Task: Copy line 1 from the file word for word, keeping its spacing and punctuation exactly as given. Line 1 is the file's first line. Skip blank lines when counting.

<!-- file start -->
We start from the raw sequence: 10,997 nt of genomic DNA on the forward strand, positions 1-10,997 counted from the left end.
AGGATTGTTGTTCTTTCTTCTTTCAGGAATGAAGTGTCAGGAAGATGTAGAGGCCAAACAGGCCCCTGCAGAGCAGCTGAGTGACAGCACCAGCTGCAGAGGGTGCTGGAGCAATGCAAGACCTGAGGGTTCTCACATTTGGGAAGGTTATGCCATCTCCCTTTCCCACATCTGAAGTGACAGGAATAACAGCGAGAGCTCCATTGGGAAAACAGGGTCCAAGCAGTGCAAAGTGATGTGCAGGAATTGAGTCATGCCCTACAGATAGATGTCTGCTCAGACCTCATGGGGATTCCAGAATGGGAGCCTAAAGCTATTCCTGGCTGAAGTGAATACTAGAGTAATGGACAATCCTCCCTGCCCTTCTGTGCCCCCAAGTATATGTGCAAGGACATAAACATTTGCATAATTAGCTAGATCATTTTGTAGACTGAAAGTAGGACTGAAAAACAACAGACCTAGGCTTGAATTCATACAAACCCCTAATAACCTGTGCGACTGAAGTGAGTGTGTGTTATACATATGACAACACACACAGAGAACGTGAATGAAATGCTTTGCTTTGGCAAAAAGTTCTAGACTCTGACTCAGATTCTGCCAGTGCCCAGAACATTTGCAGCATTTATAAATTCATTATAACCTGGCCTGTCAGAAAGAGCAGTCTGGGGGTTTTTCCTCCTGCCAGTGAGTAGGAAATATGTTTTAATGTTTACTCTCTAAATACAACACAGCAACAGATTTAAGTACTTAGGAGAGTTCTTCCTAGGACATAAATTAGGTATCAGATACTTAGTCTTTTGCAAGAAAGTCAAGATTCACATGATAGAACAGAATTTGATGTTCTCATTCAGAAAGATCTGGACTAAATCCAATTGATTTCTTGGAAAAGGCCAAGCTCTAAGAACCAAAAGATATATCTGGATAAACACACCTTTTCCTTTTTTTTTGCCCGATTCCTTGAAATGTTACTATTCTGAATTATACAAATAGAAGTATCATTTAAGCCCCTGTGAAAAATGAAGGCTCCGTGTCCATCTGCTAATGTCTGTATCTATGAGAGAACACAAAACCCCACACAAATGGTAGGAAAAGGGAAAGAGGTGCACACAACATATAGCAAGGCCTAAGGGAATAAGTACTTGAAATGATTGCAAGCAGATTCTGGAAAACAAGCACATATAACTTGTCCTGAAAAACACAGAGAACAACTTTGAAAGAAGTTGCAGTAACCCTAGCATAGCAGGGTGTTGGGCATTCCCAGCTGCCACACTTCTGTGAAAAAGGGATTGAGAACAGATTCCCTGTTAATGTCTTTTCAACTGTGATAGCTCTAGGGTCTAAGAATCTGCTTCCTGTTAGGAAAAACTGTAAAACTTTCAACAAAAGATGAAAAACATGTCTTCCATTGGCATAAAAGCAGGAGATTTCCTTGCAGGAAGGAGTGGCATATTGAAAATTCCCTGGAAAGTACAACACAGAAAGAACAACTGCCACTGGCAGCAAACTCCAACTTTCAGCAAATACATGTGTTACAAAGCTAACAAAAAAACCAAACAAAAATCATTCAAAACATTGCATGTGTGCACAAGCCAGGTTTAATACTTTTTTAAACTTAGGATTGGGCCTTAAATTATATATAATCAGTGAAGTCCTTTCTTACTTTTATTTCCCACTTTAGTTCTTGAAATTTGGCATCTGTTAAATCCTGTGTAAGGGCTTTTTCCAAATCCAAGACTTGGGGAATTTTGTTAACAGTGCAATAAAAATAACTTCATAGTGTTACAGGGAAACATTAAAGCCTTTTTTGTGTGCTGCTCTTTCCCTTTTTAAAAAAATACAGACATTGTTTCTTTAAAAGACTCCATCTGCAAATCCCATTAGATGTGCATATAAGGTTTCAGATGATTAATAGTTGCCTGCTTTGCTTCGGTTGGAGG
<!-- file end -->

We start from the raw sequence: 10,997 nt of genomic DNA on the forward strand, positions 1-10,997 counted from the left end.